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16.01.2018 | Knee | Ausgabe 10/2018

Knee Surgery, Sports Traumatology, Arthroscopy 10/2018

A 6-week warm-up injury prevention programme results in minimal biomechanical changes during jump landings: a randomized controlled trial

Zeitschrift:
Knee Surgery, Sports Traumatology, Arthroscopy > Ausgabe 10/2018
Autoren:
Jeffrey B. Taylor, Kevin R. Ford, Randy J. Schmitz, Scott E. Ross, Terry A. Ackerman, Sandra J. Shultz

Abstract

Purpose

To examine the extent to which an ACL injury prevention programme modifies lower extremity biomechanics during single- and double-leg landing tasks in both the sagittal and frontal plane. It was hypothesized that the training programme would elicit improvements in lower extremity biomechanics, but that these improvements would be greater during a double-leg sagittal plane landing task than tasks performed on a single leg or in the frontal plane.

Methods

Ninety-seven competitive multi-directional sport athletes that competed at the middle- or high-school level were cluster randomized into intervention (n = 48, age = 15.4 ± 1.0 years, height = 1.7 ± 0.07 m, mass = 59.9 ± 11.0 kg) and control (n = 49, age = 15.7 ± 1.6 years, height = 1.7 ± 0.06 m, mass = 60.4 ± 7.7 kg) groups. The intervention group participated in an established 6-week warm-up-based ACL injury prevention programme. Three-dimensional biomechanical analyses of a double- (SAG-DL) and single-leg (SAG-SL) sagittal, and double- (FRONT-DL) and single-leg (FRONT-SL) frontal plane jump landing tasks were tested before and after the intervention. Peak angles, excursions, and external joint moments were analysed for group differences using 2 (group) × 4 (task) repeated measures MANOVA models of delta scores (post–pre-test value) (α < 0.05).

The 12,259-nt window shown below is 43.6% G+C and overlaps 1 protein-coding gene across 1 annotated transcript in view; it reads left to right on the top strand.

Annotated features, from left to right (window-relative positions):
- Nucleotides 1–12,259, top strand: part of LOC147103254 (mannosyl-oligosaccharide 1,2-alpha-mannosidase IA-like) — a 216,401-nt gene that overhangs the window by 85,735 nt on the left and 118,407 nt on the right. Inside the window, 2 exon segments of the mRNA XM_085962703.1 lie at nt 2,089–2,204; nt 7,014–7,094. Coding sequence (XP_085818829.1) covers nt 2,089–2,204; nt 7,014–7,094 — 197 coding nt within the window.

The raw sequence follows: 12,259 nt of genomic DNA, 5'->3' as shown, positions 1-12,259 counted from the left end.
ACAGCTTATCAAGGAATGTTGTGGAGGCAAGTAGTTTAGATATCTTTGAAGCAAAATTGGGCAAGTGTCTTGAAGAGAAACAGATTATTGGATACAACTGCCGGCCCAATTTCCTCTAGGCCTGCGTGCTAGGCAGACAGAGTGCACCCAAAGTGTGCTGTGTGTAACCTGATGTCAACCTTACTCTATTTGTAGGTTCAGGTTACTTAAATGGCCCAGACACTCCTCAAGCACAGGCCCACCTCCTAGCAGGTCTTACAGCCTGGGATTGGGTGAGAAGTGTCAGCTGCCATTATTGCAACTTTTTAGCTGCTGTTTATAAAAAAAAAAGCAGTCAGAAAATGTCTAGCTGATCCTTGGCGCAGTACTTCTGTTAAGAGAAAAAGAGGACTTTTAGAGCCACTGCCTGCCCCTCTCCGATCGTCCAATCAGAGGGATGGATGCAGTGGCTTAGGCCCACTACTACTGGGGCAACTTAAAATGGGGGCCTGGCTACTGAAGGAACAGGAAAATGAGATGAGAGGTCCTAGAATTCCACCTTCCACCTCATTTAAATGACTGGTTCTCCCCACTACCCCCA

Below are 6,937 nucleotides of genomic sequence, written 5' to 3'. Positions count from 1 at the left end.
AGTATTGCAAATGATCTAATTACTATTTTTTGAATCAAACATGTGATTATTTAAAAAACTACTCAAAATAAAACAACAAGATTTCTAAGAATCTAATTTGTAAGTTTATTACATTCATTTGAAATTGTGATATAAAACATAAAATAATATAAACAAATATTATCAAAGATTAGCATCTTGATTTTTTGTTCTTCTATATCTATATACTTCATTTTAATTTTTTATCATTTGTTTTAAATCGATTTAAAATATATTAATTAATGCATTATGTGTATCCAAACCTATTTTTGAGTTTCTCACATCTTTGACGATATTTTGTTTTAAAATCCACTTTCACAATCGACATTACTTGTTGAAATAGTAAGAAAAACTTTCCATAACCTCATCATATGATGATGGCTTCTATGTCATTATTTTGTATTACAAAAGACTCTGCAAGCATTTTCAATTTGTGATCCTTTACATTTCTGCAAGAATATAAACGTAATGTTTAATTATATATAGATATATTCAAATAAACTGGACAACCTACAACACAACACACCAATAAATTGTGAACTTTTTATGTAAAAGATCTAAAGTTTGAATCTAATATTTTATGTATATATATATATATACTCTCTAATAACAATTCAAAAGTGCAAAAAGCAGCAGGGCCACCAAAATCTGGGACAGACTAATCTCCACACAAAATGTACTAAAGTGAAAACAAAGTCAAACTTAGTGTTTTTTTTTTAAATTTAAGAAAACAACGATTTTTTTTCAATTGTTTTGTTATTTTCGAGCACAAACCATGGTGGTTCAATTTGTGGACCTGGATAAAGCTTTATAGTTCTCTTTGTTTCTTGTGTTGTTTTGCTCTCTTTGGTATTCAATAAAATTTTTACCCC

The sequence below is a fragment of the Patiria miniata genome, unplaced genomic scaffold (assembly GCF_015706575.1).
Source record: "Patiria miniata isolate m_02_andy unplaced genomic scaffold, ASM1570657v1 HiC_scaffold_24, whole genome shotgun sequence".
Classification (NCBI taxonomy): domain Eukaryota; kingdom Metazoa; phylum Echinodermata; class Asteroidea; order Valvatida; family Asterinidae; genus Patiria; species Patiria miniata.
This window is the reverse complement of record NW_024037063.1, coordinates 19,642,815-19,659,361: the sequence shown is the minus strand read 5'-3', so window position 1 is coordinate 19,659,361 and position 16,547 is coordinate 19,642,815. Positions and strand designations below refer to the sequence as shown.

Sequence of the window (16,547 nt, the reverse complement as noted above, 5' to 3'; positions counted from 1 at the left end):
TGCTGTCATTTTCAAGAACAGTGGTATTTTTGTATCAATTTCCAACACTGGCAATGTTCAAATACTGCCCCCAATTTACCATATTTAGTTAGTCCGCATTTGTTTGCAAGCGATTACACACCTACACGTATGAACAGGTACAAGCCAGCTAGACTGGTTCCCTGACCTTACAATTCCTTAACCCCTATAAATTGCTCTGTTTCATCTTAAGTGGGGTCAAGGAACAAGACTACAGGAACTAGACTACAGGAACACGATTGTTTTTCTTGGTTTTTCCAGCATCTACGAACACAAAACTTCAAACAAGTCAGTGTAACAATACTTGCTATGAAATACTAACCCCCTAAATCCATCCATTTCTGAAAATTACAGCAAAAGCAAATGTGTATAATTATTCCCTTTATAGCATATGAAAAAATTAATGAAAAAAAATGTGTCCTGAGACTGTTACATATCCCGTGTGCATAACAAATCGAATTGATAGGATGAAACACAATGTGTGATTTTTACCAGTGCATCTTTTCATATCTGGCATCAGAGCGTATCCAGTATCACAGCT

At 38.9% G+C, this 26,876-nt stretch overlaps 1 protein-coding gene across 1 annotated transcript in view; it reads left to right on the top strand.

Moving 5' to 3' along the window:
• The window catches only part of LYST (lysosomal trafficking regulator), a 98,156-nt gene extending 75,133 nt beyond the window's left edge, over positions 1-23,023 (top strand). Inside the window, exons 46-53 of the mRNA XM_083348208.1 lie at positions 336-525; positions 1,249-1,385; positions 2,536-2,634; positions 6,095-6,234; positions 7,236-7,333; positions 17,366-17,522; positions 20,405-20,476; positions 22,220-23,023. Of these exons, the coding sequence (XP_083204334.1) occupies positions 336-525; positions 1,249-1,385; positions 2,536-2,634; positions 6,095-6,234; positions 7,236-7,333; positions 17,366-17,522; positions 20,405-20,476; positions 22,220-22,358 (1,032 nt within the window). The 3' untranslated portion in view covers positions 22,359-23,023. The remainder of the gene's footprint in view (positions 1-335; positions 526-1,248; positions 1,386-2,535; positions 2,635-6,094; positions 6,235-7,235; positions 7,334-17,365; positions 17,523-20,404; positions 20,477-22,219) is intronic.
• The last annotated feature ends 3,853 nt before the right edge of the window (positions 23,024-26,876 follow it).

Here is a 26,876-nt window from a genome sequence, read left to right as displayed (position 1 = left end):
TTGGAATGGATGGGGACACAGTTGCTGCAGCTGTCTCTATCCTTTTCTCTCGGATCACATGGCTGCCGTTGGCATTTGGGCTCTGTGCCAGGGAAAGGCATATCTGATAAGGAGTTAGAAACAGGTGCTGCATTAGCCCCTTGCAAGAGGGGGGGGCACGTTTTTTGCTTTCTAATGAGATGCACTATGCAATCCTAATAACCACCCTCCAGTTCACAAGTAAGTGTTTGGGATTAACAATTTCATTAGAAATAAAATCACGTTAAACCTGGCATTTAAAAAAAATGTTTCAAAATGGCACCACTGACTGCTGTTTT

Results

Relative to the control group, no significant biomechanical changes were identified in the intervention group for any of the tasks (n.s.). However, a group by task interaction was identified for knee abduction (λ = 0.80, p = 0.02), such that participants in the intervention group showed relative decreases in knee abduction moments during the SAG-DL compared to the SAG-SL (p = 0.005; d = 0.45, CI = 0.04–0.85) task.

Conclusion

A 6-week warm-up-based ACL injury prevention programme resulted in no significant biomechanical changes during a variety of multi-directional jump landings. Clinically, future prevention programmes should provide a greater training stimulus (intensity, volume), more specificity to tasks associated with the mechanism of ACL injury (single-leg, non-sagittal plane jump landings), and longer programme duration (> 6 weeks) to elicit meaningful biomechanical changes.

Level of evidence

I.

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